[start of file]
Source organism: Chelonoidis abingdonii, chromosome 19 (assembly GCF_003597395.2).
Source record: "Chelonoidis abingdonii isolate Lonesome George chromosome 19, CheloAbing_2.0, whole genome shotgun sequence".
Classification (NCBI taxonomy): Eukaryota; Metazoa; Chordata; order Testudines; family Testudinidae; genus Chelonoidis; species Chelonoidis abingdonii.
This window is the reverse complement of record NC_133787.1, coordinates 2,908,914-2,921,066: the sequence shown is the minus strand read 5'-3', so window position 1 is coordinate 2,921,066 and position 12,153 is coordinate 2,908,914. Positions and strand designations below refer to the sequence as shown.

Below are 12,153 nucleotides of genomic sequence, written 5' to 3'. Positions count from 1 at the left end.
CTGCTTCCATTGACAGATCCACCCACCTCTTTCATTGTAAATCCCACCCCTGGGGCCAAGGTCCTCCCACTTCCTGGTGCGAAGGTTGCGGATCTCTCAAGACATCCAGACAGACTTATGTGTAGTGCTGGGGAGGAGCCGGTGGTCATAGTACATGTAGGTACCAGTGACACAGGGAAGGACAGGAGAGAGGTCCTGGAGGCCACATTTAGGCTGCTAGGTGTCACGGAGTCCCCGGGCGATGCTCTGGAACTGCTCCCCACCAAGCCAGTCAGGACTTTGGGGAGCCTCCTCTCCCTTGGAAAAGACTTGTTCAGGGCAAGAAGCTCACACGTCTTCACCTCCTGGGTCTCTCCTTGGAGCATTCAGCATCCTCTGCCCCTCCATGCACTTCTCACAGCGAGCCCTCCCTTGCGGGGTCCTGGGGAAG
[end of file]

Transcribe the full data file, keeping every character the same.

Source organism: Chelonoidis abingdonii, chromosome 19 (assembly GCF_003597395.2).
Source record: "Chelonoidis abingdonii isolate Lonesome George chromosome 19, CheloAbing_2.0, whole genome shotgun sequence".
Classification (NCBI taxonomy): Eukaryota; Metazoa; Chordata; order Testudines; family Testudinidae; genus Chelonoidis; species Chelonoidis abingdonii.
This window is the reverse complement of record NC_133787.1, coordinates 2,908,914-2,921,066: the sequence shown is the minus strand read 5'-3', so window position 1 is coordinate 2,921,066 and position 12,153 is coordinate 2,908,914. Positions and strand designations below refer to the sequence as shown.

Below are 12,153 nucleotides of genomic sequence, written 5' to 3'. Positions count from 1 at the left end.
CTGCTTCCATTGACAGATCCACCCACCTCTTTCATTGTAAATCCCACCCCTGGGGCCAAGGTCCTCCCACTTCCTGGTGCGAAGGTTGCGGATCTCTCAAGACATCCAGACAGACTTATGTGTAGTGCTGGGGAGGAGCCGGTGGTCATAGTACATGTAGGTACCAGTGACACAGGGAAGGACAGGAGAGAGGTCCTGGAGGCCACATTTAGGCTGCTAGGTGTCACGGAGTCCCCGGGCGATGCTCTGGAACTGCTCCCCACCAAGCCAGTCAGGACTTTGGGGAGCCTCCTCTCCCTTGGAAAAGACTTGTTCAGGGCAAGAAGCTCACACGTCTTCACCTCCTGGGTCTCTCCTTGGAGCATTCAGCATCCTCTGCCCCTCCATGCACTTCTCACAGCGAGCCCTCCCTTGCGGGGTCCTGGGGAAG